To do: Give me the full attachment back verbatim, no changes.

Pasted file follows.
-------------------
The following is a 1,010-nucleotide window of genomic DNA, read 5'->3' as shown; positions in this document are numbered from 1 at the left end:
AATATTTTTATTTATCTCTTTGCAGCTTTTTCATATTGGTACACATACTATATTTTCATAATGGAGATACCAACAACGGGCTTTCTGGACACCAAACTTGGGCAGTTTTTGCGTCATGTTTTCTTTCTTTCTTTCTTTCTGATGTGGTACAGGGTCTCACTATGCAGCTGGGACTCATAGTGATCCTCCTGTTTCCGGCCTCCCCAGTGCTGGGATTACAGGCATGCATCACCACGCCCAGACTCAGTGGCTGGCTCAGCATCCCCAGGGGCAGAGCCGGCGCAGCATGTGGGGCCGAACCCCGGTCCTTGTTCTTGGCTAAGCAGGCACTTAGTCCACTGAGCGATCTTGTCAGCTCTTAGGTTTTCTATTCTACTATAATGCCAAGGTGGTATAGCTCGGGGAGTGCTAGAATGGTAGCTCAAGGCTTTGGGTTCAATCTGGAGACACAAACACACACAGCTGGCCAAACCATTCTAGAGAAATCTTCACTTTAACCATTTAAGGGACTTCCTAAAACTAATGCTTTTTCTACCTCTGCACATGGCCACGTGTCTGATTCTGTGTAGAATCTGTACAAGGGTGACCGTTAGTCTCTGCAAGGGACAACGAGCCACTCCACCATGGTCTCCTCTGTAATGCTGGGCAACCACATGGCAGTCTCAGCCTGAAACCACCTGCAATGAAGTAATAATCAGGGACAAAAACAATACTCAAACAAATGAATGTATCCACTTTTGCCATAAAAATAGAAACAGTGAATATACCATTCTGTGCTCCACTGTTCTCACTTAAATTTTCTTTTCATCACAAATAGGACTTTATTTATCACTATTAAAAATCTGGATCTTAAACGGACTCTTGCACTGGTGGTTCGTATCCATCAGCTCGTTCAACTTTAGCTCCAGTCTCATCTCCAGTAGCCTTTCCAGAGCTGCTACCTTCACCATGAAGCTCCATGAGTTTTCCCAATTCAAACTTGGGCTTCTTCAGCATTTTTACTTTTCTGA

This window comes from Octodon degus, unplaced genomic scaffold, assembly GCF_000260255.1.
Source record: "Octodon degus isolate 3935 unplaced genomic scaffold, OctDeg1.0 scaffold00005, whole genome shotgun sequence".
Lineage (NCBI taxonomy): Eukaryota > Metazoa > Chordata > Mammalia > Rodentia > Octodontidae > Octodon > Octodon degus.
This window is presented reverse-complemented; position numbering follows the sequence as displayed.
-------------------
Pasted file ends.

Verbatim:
The following is a 1,010-nucleotide window of genomic DNA, read 5'->3' as shown; positions in this document are numbered from 1 at the left end:
AATATTTTTATTTATCTCTTTGCAGCTTTTTCATATTGGTACACATACTATATTTTCATAATGGAGATACCAACAACGGGCTTTCTGGACACCAAACTTGGGCAGTTTTTGCGTCATGTTTTCTTTCTTTCTTTCTTTCTGATGTGGTACAGGGTCTCACTATGCAGCTGGGACTCATAGTGATCCTCCTGTTTCCGGCCTCCCCAGTGCTGGGATTACAGGCATGCATCACCACGCCCAGACTCAGTGGCTGGCTCAGCATCCCCAGGGGCAGAGCCGGCGCAGCATGTGGGGCCGAACCCCGGTCCTTGTTCTTGGCTAAGCAGGCACTTAGTCCACTGAGCGATCTTGTCAGCTCTTAGGTTTTCTATTCTACTATAATGCCAAGGTGGTATAGCTCGGGGAGTGCTAGAATGGTAGCTCAAGGCTTTGGGTTCAATCTGGAGACACAAACACACACAGCTGGCCAAACCATTCTAGAGAAATCTTCACTTTAACCATTTAAGGGACTTCCTAAAACTAATGCTTTTTCTACCTCTGCACATGGCCACGTGTCTGATTCTGTGTAGAATCTGTACAAGGGTGACCGTTAGTCTCTGCAAGGGACAACGAGCCACTCCACCATGGTCTCCTCTGTAATGCTGGGCAACCACATGGCAGTCTCAGCCTGAAACCACCTGCAATGAAGTAATAATCAGGGACAAAAACAATACTCAAACAAATGAATGTATCCACTTTTGCCATAAAAATAGAAACAGTGAATATACCATTCTGTGCTCCACTGTTCTCACTTAAATTTTCTTTTCATCACAAATAGGACTTTATTTATCACTATTAAAAATCTGGATCTTAAACGGACTCTTGCACTGGTGGTTCGTATCCATCAGCTCGTTCAACTTTAGCTCCAGTCTCATCTCCAGTAGCCTTTCCAGAGCTGCTACCTTCACCATGAAGCTCCATGAGTTTTCCCAATTCAAACTTGGGCTTCTTCAGCATTTTTACTTTTCTGA

This window comes from Octodon degus, unplaced genomic scaffold, assembly GCF_000260255.1.
Source record: "Octodon degus isolate 3935 unplaced genomic scaffold, OctDeg1.0 scaffold00005, whole genome shotgun sequence".
Lineage (NCBI taxonomy): Eukaryota > Metazoa > Chordata > Mammalia > Rodentia > Octodontidae > Octodon > Octodon degus.
This window is presented reverse-complemented; position numbering follows the sequence as displayed.